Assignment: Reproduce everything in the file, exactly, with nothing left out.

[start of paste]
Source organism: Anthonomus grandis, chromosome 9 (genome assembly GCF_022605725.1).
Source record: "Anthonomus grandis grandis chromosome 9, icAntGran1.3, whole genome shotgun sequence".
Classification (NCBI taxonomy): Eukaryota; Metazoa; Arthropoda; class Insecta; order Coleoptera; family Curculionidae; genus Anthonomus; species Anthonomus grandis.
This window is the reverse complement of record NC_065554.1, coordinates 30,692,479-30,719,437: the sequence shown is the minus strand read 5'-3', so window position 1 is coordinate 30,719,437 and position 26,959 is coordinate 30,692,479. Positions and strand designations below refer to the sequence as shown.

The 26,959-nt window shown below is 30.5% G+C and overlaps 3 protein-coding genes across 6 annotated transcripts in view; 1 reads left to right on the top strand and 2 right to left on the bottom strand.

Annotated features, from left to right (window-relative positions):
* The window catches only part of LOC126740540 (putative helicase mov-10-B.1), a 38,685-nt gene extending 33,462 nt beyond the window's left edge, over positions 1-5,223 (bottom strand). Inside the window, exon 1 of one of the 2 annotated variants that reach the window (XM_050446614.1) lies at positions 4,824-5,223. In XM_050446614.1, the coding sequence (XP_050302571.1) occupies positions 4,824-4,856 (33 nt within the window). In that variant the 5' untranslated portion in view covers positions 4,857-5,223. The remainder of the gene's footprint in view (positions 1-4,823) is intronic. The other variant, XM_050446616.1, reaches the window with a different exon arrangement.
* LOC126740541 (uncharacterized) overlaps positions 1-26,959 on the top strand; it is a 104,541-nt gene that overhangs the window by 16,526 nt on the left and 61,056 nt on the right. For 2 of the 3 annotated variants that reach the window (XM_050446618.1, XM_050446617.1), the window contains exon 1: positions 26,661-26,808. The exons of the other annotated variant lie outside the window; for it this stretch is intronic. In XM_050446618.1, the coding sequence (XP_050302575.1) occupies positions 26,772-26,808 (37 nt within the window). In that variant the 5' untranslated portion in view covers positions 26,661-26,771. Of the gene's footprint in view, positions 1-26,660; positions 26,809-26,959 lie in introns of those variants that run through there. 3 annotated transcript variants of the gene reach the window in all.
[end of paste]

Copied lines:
Source organism: Anthonomus grandis, chromosome 9 (genome assembly GCF_022605725.1).
Source record: "Anthonomus grandis grandis chromosome 9, icAntGran1.3, whole genome shotgun sequence".
Classification (NCBI taxonomy): Eukaryota; Metazoa; Arthropoda; class Insecta; order Coleoptera; family Curculionidae; genus Anthonomus; species Anthonomus grandis.
This window is the reverse complement of record NC_065554.1, coordinates 30,692,479-30,719,437: the sequence shown is the minus strand read 5'-3', so window position 1 is coordinate 30,719,437 and position 26,959 is coordinate 30,692,479. Positions and strand designations below refer to the sequence as shown.

The 26,959-nt window shown below is 30.5% G+C and overlaps 3 protein-coding genes across 6 annotated transcripts in view; 1 reads left to right on the top strand and 2 right to left on the bottom strand.

Annotated features, from left to right (window-relative positions):
* The window catches only part of LOC126740540 (putative helicase mov-10-B.1), a 38,685-nt gene extending 33,462 nt beyond the window's left edge, over positions 1-5,223 (bottom strand). Inside the window, exon 1 of one of the 2 annotated variants that reach the window (XM_050446614.1) lies at positions 4,824-5,223. In XM_050446614.1, the coding sequence (XP_050302571.1) occupies positions 4,824-4,856 (33 nt within the window). In that variant the 5' untranslated portion in view covers positions 4,857-5,223. The remainder of the gene's footprint in view (positions 1-4,823) is intronic. The other variant, XM_050446616.1, reaches the window with a different exon arrangement.
* LOC126740541 (uncharacterized) overlaps positions 1-26,959 on the top strand; it is a 104,541-nt gene that overhangs the window by 16,526 nt on the left and 61,056 nt on the right. For 2 of the 3 annotated variants that reach the window (XM_050446618.1, XM_050446617.1), the window contains exon 1: positions 26,661-26,808. The exons of the other annotated variant lie outside the window; for it this stretch is intronic. In XM_050446618.1, the coding sequence (XP_050302575.1) occupies positions 26,772-26,808 (37 nt within the window). In that variant the 5' untranslated portion in view covers positions 26,661-26,771. Of the gene's footprint in view, positions 1-26,660; positions 26,809-26,959 lie in introns of those variants that run through there. 3 annotated transcript variants of the gene reach the window in all.